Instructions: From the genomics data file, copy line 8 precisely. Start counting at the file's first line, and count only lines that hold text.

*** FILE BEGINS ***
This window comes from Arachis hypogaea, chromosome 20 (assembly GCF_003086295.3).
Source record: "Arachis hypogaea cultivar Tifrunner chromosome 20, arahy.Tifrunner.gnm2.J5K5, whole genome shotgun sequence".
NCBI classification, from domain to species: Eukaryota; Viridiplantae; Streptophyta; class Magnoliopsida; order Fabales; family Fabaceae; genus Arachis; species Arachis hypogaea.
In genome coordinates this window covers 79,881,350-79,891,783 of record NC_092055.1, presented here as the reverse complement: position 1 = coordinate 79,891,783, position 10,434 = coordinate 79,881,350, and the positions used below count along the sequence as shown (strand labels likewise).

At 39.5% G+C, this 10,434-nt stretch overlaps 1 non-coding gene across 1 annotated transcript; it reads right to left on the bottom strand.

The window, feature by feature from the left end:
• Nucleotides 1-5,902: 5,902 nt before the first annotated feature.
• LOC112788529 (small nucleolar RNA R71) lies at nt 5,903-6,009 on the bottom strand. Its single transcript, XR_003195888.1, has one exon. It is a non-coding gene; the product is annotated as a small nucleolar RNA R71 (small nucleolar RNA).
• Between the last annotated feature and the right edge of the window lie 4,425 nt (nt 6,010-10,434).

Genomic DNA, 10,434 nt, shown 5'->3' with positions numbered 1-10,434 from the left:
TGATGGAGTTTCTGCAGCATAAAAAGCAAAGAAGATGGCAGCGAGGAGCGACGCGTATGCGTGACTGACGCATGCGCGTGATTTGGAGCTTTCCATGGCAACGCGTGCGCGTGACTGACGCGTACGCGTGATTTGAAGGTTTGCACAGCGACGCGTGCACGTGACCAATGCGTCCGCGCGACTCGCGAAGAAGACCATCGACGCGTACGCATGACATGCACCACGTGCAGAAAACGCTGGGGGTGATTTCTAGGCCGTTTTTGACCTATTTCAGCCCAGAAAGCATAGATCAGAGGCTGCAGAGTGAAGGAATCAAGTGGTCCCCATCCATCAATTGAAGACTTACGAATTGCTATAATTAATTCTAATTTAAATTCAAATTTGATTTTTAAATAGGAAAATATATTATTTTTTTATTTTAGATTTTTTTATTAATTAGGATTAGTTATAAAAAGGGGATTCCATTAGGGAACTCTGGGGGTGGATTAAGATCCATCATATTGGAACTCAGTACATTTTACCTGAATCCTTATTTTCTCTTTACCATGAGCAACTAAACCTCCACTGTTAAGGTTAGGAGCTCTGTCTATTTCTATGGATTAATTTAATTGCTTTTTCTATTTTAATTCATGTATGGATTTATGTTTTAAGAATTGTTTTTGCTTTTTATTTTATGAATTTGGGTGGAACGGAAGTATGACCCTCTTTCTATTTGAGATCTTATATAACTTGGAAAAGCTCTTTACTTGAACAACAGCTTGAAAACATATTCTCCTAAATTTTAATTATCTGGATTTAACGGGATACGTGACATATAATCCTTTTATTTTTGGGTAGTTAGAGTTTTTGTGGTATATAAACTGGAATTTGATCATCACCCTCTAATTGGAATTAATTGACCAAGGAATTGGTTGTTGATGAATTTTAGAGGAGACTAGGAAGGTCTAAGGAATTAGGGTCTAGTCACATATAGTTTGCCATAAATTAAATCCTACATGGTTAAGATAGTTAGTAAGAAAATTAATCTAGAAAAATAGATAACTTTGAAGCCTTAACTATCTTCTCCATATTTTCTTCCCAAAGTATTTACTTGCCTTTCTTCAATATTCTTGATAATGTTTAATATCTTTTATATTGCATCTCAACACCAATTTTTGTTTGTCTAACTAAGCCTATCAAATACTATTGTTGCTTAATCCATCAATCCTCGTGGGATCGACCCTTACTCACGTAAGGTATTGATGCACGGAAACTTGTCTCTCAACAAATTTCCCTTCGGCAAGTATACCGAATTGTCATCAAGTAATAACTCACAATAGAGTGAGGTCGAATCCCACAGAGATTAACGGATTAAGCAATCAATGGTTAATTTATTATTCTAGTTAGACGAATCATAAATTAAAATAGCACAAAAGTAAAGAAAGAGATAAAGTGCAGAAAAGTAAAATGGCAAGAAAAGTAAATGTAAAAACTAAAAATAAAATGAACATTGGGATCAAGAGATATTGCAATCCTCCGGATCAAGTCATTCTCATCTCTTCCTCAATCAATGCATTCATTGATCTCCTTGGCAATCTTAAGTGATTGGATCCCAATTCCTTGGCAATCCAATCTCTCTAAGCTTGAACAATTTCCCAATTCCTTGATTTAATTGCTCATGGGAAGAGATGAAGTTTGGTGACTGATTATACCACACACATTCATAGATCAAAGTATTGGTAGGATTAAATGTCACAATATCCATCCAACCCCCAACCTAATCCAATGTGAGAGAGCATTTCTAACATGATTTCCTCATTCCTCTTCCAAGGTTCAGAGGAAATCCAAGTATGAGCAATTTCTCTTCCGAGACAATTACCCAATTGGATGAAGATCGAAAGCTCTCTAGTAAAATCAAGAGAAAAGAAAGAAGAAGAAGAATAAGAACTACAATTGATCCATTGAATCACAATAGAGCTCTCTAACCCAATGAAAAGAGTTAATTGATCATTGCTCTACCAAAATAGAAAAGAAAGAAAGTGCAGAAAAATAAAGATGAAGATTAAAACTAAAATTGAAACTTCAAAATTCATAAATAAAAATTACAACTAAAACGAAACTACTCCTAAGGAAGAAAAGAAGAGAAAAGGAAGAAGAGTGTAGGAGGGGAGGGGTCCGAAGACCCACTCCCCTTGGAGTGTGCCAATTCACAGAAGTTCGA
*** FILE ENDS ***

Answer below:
• LOC112788529 (small nucleolar RNA R71) lies at nt 5,903-6,009 on the bottom strand. Its single transcript, XR_003195888.1, has one exon. It is a non-coding gene; the product is annotated as a small nucleolar RNA R71 (small nucleolar RNA).